Tag Archives: beach towel

1970s Charlie Chaplin Beach Towel

In the past I have written about the early 1970s nostalgia craze. Retailers were quick to catch on, and so it was easier to buy a shirt decorated with the face of Little Orphan Annie than it was to find one featuring current rock stars. One favorite was Charlie Chaplin.

I’ve dated this towel to circa 1973. In that year one could also buy a sweater with Chaplin’s face, and if you had acted very quickly before the product was pulled from the market due to copyright issues, you could buy a Whiting & Davis mesh handbag. 1973 seems to be the year that Chaplin made a comeback. It was the year after he had been awarded an honorary Oscar for his ground-breaking work in film, so he must have been on people’s minds.

It almost seems like there are two types of vintage beach towels. There are the very thin, brightly colored towels with printed beach scenes. I’m betting most of these were actually sold in gift stores and beach shops at the coast (Anyone else remember the fabulous Gay Dolphin store in Myrtle Beach? It’s still open!) I have several of these, dating from the 1950s through the 70s.

The other type is like my Charlie Chaplin towel. It’s thick and full, and the design is woven in rather than printed onto the terrycloth.

Royal Terry International was one of the trademarks of Barth & Dreyfuss of California. The company was an importer, mainly of household and novelty towels. Being made in Brazil, this was one of the first wave of imports that led to the eventual collapse of towel manufacturing in the USA.

That RN number on the label proved to be the key to the company that produced the towel. There is an online database where you can type in the number, and it tells you who owned the label. It’s a handy little tool.

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Filed under Collecting, Novelty Prints, Sportswear, Summer Sports, Textiles

Rose Marie Reid

I grew up in the days of the premium – the advertising freebies given away by companies to keep their brand name literally in front of you.  These freebies took many forms, and were sometimes given out in department stores but more often were offered through the company’s ads in magazines.

I found this great Mid Century design towel from Rose Marie Reid on ebay back in the winter.  I’m not sure that it is a premium, as the Rose Marie Reid company sold bathing accessories along with their famous swimsuits.  But there is something about the quality – or rather lack of quality – that hints that this was given away rather than sold.  But quality aside, I love the design, with the big rose hat and the beachy symbolism.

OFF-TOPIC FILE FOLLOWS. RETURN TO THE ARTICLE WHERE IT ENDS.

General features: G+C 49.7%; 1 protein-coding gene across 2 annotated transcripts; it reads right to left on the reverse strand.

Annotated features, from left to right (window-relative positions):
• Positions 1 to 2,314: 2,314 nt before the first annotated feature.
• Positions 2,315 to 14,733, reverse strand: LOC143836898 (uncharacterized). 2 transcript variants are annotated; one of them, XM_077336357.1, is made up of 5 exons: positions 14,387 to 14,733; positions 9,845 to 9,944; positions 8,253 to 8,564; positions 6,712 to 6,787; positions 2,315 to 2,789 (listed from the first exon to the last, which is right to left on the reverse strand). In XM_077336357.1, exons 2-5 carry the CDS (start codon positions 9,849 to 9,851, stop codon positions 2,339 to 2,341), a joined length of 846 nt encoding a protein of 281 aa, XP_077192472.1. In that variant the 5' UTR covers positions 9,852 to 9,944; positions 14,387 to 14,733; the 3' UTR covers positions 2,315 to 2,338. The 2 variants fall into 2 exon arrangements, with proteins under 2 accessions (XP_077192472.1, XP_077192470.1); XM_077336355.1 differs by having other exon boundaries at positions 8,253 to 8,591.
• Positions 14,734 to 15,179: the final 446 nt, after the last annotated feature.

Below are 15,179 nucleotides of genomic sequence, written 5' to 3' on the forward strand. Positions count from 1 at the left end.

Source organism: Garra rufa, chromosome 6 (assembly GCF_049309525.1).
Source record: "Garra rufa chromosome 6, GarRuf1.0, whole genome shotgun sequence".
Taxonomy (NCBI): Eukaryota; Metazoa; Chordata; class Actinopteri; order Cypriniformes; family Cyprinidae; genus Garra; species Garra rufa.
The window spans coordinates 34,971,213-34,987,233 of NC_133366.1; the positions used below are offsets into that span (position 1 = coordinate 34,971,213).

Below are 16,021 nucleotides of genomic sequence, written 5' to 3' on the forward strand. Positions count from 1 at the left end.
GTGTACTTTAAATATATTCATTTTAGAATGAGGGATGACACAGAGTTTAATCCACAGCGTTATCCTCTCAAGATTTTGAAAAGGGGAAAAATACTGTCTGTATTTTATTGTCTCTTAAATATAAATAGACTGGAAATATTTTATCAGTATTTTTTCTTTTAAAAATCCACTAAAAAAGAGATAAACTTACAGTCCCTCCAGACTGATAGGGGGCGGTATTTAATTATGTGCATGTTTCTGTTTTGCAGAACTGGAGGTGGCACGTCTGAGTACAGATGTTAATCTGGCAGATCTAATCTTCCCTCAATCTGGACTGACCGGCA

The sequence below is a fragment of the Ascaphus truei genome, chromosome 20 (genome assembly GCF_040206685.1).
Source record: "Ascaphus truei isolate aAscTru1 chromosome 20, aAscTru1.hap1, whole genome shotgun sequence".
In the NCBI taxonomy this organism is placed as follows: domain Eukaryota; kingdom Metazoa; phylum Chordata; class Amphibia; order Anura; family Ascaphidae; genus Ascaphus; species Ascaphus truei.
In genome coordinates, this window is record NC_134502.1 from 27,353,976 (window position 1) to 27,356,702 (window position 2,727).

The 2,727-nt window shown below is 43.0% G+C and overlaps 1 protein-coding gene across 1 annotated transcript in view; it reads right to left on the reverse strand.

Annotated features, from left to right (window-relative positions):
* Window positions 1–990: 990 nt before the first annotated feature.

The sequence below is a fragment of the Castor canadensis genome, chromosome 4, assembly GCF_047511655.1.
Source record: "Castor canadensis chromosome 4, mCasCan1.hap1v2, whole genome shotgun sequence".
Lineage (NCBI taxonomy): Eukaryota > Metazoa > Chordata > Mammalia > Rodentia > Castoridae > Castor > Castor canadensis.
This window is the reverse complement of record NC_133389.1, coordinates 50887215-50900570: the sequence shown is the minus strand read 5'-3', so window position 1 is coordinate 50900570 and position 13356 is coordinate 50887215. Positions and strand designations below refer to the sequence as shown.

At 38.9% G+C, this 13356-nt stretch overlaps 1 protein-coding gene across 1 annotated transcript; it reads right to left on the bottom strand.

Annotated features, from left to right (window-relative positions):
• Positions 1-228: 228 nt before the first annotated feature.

Many companies used premiums to their advantage.  Many of them were geared toward impressionable children, but there were also many opportunities for girls and women to send in a dime, a proof of purchase,  or a stamped envelope to receive a “gift” in the mail.

In the mid 1960s, this was how so many of the paper dresses were sold.  Companies printed their advertising on the dresses which were offered through magazines for one dollar.  Probably the most famous was the Campbell’s Soup dress, but these were also made for The Yellow Pages, Green Giant Foods, and of course, the company that started the craze for paper dresses – Scott Paper.

A sampling of premiums from 1966 and 1967:

Stainless spoon for 25 cents.

How to plan your engagement and wedding booklet.  This ad is from Seventeen, which was always full of engagement ring ads!

Free charms from the Kotex Charm tree!

Skin care trial sizes

200 page cookbook for 25 cents.  Who knew there were 200 ways to use Campbell’s Soups?

Flatter Pins from Kleenex.  This expired January 1, 1967, darn it!  I’d love to get a Golden Puppy pin.

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Filed under Advertisements, Curiosities, Summer Sports